Journal cover Journal topic
Ocean Science An interactive open-access journal of the European Geosciences Union
https://doi.org/10.5194/os-2018-6
© Author(s) 2018. This work is distributed under
the Creative Commons Attribution 4.0 License.
Research article
16 Feb 2018
Review status
This discussion paper is a preprint. A revision of this manuscript was accepted for the journal Ocean Science (OS) and is expected to appear here in due course.
Mixed layer depth variability in the Red Sea
Cheriyeri P. Abdulla1, Mohammed A. Alsaafani1,2, Turki M. Alraddadi1, and Alaa M. Albarakati1 1Department of Marine Physics, Faculty of Marine Sciences, King Abdulaziz University, Jeddah, Saudi Arabia
2Department of Earth & Environmental Sciences, Faculty of Science, Sana'a University, Yemen
Abstract. For the first time, a monthly climatology of mixed layer depth (MLD) in the Red Sea has been derived based on temperature profiles. The general pattern of MLD variability is clearly visible in the Red Sea, with deep MLDs during winter and shallow MLDs during summer. Transitional MLDs have been found during the spring and fall. The northern end of the Red Sea experienced deeper mixing and higher MLD, associated with the winter cooling of the high-saline surface waters. Further, the region north of 19° N experienced deep mixed layers, irrespective of the season. Wind stress plays a major role in the MLD variability of the southern Red Sea, while net heat flux and evaporation are the dominating factors in the central and northern Red Sea regions. Ocean eddies and Tokar gap winds significantly alter the MLD structure in the Red Sea. The dynamics associated with the Tokar gap winds lead to a difference of more than 20 m in the average MLD between the north and south of the Tokar axis.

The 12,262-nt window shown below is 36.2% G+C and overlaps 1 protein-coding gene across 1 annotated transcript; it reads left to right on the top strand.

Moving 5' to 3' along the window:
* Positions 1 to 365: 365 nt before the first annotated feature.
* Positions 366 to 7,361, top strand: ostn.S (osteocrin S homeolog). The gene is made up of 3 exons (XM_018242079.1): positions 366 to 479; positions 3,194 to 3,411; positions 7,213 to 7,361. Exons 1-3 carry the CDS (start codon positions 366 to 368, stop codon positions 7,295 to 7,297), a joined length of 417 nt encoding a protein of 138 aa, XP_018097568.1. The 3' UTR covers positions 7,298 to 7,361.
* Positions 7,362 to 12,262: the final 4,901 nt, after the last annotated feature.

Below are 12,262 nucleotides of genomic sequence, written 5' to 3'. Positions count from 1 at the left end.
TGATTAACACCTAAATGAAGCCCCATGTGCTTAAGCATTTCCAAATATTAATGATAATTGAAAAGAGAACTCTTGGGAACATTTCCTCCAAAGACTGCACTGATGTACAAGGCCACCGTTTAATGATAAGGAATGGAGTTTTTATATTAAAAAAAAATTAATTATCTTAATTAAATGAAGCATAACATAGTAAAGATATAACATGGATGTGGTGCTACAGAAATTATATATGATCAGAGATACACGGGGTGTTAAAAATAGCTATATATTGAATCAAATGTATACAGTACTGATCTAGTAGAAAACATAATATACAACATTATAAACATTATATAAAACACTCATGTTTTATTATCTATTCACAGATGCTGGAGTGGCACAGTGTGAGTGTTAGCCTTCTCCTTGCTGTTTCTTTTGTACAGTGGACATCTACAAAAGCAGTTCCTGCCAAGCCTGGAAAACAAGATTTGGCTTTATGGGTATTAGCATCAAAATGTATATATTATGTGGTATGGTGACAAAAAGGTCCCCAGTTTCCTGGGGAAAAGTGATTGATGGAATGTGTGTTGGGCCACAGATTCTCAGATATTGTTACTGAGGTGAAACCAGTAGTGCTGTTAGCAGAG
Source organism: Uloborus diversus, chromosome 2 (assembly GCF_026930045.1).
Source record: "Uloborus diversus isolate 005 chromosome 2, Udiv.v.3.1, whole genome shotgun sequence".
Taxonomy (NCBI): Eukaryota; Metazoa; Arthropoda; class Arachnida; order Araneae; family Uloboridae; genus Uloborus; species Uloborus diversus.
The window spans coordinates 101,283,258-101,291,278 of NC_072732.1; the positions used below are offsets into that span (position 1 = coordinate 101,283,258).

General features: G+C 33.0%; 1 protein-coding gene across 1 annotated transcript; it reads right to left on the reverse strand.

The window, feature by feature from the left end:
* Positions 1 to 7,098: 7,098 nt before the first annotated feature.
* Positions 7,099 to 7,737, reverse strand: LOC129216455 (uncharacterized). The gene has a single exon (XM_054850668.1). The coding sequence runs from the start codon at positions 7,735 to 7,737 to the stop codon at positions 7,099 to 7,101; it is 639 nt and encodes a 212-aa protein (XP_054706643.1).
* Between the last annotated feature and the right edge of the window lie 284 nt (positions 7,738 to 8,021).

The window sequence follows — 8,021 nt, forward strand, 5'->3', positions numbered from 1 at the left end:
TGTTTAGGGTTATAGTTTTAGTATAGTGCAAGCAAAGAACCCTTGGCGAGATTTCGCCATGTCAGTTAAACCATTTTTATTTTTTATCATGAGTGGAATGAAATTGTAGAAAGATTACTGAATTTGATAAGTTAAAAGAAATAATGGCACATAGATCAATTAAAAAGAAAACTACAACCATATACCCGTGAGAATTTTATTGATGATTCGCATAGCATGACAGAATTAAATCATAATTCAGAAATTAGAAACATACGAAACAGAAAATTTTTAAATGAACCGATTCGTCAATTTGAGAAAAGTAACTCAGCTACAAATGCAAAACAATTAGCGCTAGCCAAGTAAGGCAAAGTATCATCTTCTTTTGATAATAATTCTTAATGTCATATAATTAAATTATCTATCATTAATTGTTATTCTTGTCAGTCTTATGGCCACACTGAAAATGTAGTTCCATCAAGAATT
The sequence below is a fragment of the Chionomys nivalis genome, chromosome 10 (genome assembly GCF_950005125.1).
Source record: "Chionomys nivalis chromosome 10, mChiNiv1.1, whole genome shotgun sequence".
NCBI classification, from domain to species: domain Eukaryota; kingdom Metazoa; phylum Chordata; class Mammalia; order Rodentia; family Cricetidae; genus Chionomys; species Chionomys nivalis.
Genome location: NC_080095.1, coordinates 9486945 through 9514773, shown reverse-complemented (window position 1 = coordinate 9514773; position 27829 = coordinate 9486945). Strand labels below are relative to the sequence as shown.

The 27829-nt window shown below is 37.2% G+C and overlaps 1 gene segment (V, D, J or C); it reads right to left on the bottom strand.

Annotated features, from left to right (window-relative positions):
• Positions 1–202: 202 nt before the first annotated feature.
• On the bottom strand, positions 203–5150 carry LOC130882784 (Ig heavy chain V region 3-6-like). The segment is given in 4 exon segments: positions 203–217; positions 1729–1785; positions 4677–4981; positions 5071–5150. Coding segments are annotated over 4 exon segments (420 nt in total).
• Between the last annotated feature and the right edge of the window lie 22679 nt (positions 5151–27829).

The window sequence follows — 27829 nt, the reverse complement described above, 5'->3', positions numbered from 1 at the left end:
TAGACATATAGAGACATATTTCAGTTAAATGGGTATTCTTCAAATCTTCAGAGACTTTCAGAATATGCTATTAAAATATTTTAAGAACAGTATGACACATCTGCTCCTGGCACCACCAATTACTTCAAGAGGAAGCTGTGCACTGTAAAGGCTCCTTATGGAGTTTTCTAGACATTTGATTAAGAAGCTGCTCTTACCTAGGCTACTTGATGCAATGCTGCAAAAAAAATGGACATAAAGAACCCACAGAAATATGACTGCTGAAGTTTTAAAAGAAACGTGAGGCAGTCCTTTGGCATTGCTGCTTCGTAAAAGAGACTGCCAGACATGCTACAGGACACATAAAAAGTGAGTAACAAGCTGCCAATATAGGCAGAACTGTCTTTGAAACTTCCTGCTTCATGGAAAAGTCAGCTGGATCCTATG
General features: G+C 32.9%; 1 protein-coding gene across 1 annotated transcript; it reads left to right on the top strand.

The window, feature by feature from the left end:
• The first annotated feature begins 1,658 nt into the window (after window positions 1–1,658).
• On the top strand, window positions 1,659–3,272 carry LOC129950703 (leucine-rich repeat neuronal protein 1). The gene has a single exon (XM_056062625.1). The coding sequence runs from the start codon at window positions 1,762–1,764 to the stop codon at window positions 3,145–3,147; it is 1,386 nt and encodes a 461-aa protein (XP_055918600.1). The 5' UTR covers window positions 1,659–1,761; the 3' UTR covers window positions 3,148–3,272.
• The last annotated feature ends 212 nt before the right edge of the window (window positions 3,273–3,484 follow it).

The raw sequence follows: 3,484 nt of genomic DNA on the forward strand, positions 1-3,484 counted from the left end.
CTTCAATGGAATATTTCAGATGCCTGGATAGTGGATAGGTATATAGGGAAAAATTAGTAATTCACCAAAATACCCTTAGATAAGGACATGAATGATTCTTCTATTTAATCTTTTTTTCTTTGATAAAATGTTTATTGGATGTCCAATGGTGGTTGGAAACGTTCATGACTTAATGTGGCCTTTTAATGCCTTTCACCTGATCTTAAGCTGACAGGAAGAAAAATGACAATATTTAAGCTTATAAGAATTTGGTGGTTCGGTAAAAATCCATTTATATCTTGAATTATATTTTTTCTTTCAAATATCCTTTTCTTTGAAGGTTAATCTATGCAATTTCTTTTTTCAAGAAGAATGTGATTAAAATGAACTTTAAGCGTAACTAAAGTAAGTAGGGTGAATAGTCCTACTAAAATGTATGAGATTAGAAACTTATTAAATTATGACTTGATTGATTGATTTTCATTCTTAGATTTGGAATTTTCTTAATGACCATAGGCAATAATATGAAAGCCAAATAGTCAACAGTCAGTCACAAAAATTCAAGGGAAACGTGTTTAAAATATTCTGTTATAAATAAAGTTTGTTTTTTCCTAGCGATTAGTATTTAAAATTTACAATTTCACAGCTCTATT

Citation: Abdulla, C. P., Alsaafani, M. A., Alraddadi, T. M., and Albarakati, A. M.: Mixed layer depth variability in the Red Sea, Ocean Sci. Discuss., https://doi.org/10.5194/os-2018-6, in review, 2018.
Cheriyeri P. Abdulla et al.
Cheriyeri P. Abdulla et al.

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Short summary
For the first time in the Red Sea, a monthly climatology of mixed layer depth (MLD) has been derived based on in-situ temperature profiles. The Red Sea MLD pattern displays significant spatial and temporal variability with exceptional features. The MLD variability is dominantly driven by the wind stress in the southern part while heat exchange plays a major role in the remaining parts. The eddies and the Tokar gap summer jet winds are significantly changing the MLD of the localized regions.
For the first time in the Red Sea, a monthly climatology of mixed layer depth (MLD) has been...
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